Football: I will pass on it

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The NFL and college football seasons are about to hit us full force and I have to sadly admit, I no longer care. I am a lifelong lover of the game and have endless memories of all the sport has brought me.

As a kid, it was not just a game to play for hours on end, it was also something to watch with great frequency. I sat on the time keeper’s table as a child watching older guys from the neighborhood play at the local high school while my dad served as team doctor. There were memorable games watching the Oakland Raiders with my dad who was an original season ticket holder as well as the many times I traveled on a bus full of liquored up 49er fans with my buddy Tom.

L.A. Rams wide receiver Nelson Spruce lost his entire rookie season to injury (Claudia Gestro)

I devoured every Touchdown for Tommy book I could find, played electric football with my older brother, ran thousands of pass patterns for him as he chased his dream of playing quarterback in the NFL, and I even served a stint as the first ever soccer style kicker at my high school.

But today, there are things I know about football that we were unaware of in the 1970s. Yes, it has always been a brutal game, but now that I know the extent brain damage runs throughout the game, I just don’t find myself enjoying the sport enough to follow it with any real interest. Still, I am fine with those who passionately follow the game. It is, after all, the single sport that best defines us as a nation.

We all know enough now about the dangers of football to no longer be able to make excuses for what happens to people who play the game. Parents have enough medical and scientific information to refute any youth coach who sells them on how safe it is for their eight-year-old to play tackle football. If you are willing to risk your son’s brain, joints, and limbs for your selfish desire to watch him run the gridiron, go for it. Just don’t claim ignorance if your child develops problems a few years or decades down the road.

I once had a high school student who was told his season was over after receiving his third concussion that season. The doctor was advising him to never play and said it would not be likely he would ever clear him to do so. The kid was pissed. His mother was pissed. His coached was pissed. Meanwhile, his teachers and I were concerned about his sudden outbursts and mood swings which did not improve over the course of the school year. In the end, he played the following year until another concussion ended his football career.

We know there is no such thing as a safe helmet that will allow 280 pound men running at full speed to collide head on with one another and protect them. Leagues can ban helmet hits but they still happen. So do low hits to a knee planted firmly in the ground, a forearm to a chin, and an unprotected low back from a blind side hit.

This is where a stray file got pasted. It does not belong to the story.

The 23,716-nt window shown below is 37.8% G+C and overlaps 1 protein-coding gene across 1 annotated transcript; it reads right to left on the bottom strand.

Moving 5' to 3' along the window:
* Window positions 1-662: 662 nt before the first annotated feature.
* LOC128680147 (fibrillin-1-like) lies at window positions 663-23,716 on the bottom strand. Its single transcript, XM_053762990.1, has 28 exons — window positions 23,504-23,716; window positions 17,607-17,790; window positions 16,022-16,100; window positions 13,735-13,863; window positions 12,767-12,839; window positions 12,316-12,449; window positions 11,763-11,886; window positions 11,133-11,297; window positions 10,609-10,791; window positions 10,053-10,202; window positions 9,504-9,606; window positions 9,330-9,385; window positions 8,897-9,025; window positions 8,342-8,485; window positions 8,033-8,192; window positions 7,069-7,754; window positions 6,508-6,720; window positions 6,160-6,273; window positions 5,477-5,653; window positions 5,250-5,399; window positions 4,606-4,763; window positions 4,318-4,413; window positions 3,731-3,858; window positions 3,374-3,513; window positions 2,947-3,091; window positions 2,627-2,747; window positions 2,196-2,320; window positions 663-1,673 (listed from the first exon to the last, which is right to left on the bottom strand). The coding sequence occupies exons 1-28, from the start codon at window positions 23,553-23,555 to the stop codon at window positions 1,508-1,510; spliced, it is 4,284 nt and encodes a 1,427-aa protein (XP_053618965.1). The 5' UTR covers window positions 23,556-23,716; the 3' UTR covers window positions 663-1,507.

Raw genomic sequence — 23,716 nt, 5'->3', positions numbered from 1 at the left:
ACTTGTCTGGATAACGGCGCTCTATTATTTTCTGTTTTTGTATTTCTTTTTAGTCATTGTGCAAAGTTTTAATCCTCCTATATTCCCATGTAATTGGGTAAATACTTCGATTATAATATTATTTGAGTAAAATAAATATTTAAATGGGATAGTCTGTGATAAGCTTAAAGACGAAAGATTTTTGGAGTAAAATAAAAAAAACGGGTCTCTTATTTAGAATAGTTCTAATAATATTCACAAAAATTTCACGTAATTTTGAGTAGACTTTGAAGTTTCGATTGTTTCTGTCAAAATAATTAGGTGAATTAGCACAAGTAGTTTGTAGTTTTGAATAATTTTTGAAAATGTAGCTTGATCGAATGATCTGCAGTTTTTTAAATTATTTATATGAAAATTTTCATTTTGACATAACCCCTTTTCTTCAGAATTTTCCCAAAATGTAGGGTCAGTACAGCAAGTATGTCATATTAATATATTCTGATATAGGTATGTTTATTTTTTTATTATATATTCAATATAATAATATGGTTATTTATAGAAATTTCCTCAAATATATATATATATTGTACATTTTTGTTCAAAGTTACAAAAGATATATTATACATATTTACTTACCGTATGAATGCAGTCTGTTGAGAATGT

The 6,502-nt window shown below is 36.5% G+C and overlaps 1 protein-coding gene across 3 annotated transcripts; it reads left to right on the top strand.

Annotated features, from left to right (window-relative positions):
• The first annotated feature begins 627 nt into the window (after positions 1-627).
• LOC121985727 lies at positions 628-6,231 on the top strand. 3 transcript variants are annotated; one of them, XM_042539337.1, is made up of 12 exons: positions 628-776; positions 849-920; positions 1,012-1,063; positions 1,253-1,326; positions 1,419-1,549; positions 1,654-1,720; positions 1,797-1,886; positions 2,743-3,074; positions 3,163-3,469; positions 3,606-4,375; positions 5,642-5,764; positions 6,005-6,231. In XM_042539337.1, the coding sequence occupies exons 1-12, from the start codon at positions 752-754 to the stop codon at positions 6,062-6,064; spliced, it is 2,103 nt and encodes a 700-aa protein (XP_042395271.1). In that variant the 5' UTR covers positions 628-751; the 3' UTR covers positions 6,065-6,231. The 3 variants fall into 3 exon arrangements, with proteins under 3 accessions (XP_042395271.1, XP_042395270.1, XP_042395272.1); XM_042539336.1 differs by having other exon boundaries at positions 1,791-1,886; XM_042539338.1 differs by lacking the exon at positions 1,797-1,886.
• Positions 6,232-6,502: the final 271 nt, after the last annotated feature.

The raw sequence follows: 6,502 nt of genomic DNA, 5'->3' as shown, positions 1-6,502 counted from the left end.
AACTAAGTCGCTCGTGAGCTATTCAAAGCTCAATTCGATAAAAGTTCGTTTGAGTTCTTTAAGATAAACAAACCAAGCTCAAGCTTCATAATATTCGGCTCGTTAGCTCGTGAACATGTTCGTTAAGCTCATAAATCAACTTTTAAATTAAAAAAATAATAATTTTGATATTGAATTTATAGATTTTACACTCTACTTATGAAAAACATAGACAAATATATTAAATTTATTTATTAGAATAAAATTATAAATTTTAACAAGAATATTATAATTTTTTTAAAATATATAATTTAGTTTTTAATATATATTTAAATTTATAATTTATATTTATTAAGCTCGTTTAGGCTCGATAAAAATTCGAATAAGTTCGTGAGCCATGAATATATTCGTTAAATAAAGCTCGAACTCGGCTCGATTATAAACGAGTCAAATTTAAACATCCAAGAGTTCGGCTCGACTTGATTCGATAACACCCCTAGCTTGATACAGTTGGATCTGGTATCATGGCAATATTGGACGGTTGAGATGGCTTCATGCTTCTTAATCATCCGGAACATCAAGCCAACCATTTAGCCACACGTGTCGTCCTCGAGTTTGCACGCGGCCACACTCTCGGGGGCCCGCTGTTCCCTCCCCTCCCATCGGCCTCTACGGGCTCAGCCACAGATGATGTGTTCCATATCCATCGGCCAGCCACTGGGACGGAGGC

By now, we all know injuries are part of the game which explains the “Next Man Up” mentality of football players. They think of themselves as warriors, but in truth, they are nothing but interchangeable parts here to entertain us. However, team doctors will tell you the nature of the injuries they see from football are only rivaled by those found in battle or from horrific car accidents.

The NFL, for decades, fought to keep a lawsuit from moving forward showing they worked to cover up the effects of brain trauma in players. Now the league is investing $40 million dollars into research for ways to make the game safer. My guess is, they will soon realize they can’t and will be left to seek more players from other parts of the planet to gamble on their long term health for a chance to earn riches playing a game fewer Americans will be playing.

New York Yankees outfielder Aaron Judge after winning the 2017 MLB All-Star Game Home Run Derby (Claudia Gestro)

High schools in places like New Jersey are reporting having to end football programs due to a lack of participation. Physical freaks like Aaron Judge are turning away from football to play baseball or basketball because they know they can cash in on their athletic talent without sacrificing their brain in the process.

Those who do choose to play college and pro football do so now fully knowing how dangerous the game is. These are young men who have decided to gamble on their long term health in the hopes of striking it rich. There is no need to feel sorry for them if their brains turn into mash potatoes before their 40th birthday. Their suffering, all too often, becomes a point of pride, although I am not sure why.

Playing in a football game was once described as being in 20 or 30 car accidents where you hit head on at 20 miles an hour over a three hour period. The following week is all about readying yourself for the next round of head on accidents. High school is four years. Another four years of college ball and an average NFL career of 4 years means 12 seasons of this. That works out to about 5,000 head on collisions at 20 miles an hour. Would you do that? Would you allow your kid to do that?

I no longer see football players as exceptional athletes who play a sport few can imagine what is like to play. They really are interchangeable parts here to take our minds off our work, marriage, and life in general. We might as well just use robots and play a full scale size game of electric football to see who can smash and destroy enough of the other side to claim victory for a week. At least this way, the game becomes safer.

Top photo of the Los Angeles Chargers scrimmage at the StubHub Center in Carson, CA by Claudia Gestro